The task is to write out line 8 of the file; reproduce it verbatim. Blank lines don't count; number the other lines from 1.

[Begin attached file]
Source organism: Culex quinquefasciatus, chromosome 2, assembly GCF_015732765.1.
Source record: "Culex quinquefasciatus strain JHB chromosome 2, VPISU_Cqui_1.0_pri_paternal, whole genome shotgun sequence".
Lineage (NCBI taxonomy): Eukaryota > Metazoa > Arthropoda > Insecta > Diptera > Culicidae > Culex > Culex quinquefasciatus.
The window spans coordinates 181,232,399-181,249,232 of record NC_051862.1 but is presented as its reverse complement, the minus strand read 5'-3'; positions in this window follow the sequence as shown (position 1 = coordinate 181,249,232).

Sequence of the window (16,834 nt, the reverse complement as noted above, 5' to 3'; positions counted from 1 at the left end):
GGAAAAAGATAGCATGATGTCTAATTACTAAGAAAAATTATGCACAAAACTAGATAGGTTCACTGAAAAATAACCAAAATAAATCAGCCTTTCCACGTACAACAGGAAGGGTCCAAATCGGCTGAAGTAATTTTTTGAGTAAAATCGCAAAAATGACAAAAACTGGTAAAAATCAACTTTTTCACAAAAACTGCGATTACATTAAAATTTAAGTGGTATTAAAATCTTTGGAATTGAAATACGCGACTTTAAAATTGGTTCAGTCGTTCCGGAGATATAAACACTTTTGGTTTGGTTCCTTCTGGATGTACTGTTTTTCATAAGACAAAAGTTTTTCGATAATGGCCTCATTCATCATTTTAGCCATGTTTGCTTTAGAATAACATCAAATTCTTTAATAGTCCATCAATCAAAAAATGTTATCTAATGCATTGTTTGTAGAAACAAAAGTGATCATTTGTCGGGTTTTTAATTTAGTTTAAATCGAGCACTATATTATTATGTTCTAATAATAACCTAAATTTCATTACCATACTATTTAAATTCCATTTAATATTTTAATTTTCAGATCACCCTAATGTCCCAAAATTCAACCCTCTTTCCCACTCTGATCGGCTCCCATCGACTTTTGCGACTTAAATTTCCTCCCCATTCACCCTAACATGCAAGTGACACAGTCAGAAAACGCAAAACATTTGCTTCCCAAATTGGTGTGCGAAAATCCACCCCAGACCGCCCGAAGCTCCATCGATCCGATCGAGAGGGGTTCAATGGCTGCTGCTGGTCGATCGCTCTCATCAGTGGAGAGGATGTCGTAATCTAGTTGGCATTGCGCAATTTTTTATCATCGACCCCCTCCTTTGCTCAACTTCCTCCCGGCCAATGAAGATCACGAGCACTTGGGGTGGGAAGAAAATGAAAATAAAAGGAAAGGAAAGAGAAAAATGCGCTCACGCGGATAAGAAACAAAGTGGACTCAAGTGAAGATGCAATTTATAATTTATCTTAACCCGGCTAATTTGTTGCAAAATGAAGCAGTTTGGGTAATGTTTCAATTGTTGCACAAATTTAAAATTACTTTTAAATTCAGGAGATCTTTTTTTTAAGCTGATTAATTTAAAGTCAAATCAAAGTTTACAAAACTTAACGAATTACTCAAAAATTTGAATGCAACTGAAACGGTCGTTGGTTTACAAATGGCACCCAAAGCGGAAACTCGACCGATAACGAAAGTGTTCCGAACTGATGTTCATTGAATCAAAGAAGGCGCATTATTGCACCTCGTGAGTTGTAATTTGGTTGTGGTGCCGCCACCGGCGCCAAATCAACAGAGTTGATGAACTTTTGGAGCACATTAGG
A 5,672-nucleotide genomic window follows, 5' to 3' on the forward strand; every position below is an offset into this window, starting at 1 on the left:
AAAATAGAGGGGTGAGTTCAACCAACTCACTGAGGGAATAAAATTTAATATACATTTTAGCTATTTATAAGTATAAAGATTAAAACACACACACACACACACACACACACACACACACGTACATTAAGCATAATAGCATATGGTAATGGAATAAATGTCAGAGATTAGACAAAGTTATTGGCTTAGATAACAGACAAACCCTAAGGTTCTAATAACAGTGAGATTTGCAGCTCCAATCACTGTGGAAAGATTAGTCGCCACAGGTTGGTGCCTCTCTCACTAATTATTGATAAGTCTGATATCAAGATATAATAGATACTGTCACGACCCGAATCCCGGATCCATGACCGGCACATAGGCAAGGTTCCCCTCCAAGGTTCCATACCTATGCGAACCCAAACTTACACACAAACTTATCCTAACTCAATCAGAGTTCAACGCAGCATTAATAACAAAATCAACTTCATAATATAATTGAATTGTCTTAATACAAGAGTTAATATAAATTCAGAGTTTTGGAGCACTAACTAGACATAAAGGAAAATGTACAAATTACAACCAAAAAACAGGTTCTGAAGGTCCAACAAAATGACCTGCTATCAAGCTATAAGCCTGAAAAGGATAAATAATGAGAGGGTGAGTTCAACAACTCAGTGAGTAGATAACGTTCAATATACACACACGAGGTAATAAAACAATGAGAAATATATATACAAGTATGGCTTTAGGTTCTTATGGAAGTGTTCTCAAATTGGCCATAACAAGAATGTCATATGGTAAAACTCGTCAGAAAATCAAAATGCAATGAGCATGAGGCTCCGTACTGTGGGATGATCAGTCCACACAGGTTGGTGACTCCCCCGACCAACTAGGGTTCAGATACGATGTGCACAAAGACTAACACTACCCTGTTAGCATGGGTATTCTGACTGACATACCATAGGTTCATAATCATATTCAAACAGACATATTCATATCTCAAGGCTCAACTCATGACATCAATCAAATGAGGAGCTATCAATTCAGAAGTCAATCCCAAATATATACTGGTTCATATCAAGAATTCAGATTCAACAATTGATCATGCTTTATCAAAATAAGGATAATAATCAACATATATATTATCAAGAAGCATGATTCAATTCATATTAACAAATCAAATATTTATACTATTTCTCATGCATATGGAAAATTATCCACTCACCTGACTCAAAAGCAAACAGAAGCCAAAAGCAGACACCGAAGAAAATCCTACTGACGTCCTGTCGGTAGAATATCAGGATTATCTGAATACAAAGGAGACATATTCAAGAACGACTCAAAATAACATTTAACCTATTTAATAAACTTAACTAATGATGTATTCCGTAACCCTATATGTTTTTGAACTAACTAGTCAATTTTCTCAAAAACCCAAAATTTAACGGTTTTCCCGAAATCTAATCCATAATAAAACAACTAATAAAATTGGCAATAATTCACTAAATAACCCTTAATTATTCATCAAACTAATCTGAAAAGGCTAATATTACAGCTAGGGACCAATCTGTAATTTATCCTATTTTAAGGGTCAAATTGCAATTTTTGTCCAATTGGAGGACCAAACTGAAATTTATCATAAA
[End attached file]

AAAATAGAGGGGTGAGTTCAACCAACTCACTGAGGGAATAAAATTTAATATACATTTTAGCTATTTATAAGTATAAAGATTAAAACACACACACACACACACACACACACACACACACGTACATTAAGCATAATAGCATATGGTAATGGAATAAATGTCAGAGATTAGACAAAGTTATTGGCTTAGATAACAGACAAACCCTAAGGTTCTAATAACAGTGAGATTTGCAGCTCCAATCACTGTGGAAAGATTAGTCGCCACAGGTTGGTGCCTCTCTCACTAATTATTGATAAGTCTGATATCAAGATATAATAGATACTGTCACGACCCGAATCCCGGATCCATGACCGGCACATAGGCAAGGTTCCCCTCCAAGGTTCCATACCTATGCGAACCCAAACTTACACACAAACTTATCCTAACTCAATCAGAGTTCAACGCAGCATTAATAACAAAATCAACTTCATAATATAATTGAATTGTCTTAATACAAGAGTTAATATAAATTCAGAGTTTTGGAGCACTAACTAGACATAAAGGAAAATGTACAAATTACAACCAAAAAACAGGTTCTGAAGGTCCAACAAAATGACCTGCTATCAAGCTATAAGCCTGAAAAGGATAAATAATGAGAGGGTGAGTTCAACAACTCAGTGAGTAGATAACGTTCAATATACACACACGAGGTAATAAAACAATGAGAAATATATATACAAGTATGGCTTTAGGTTCTTATGGAAGTGTTCTCAAATTGGCCATAACAAGAATGTCATATGGTAAAACTCGTCAGAAAATCAAAATGCAATGAGCATGAGGCTCCGTACTGTGGGATGATCAGTCCACACAGGTTGGTGACTCCCCCGACCAACTAGGGTTCAGATACGATGTGCACAAAGACTAACACTACCCTGTTAGCATGGGTATTCTGACTGACATACCATAGGTTCATAATCATATTCAAACAGACATATTCATATCTCAAGGCTCAACTCATGACATCAATCAAATGAGGAGCTATCAATTCAGAAGTCAATCCCAAATATATACTGGTTCATATCAAGAATTCAGATTCAACAATTGATCATGCTTTATCAAAATAAGGATAATAATCAACATATATATTATCAAGAAGCATGATTCAATTCATATTAACAAATCAAATATTTATACTATTTCTCATGCATATGGAAAATTATCCACTCACCTGACTCAAAAGCAAACAGAAGCCAAAAGCAGACACCGAAGAAAATCCTACTGACGTCCTGTCGGTAGAATATCAGGATTATCTGAATACAAAGGAGACATATTCAAGAACGACTCAAAATAACATTTAACCTATTTAATAAACTTAACTAATGATGTATTCCGTAACCCTATATGTTTTTGAACTAACTAGTCAATTTTCTCAAAAACCCAAAATTTAACGGTTTTCCCGAAATCTAATCCATAATAAAACAACTAATAAAATTGGCAATAATTCACTAAATAACCCTTAATTATTCATCAAACTAATCTGAAAAGGCTAATATTACAGCTAGGGACCAATCTGTAATTTATCCTATTTTAAGGGTCAAATTGCAATTTTTGTCCAATTGGAGGACCAAACTGAAATTTATCATAAA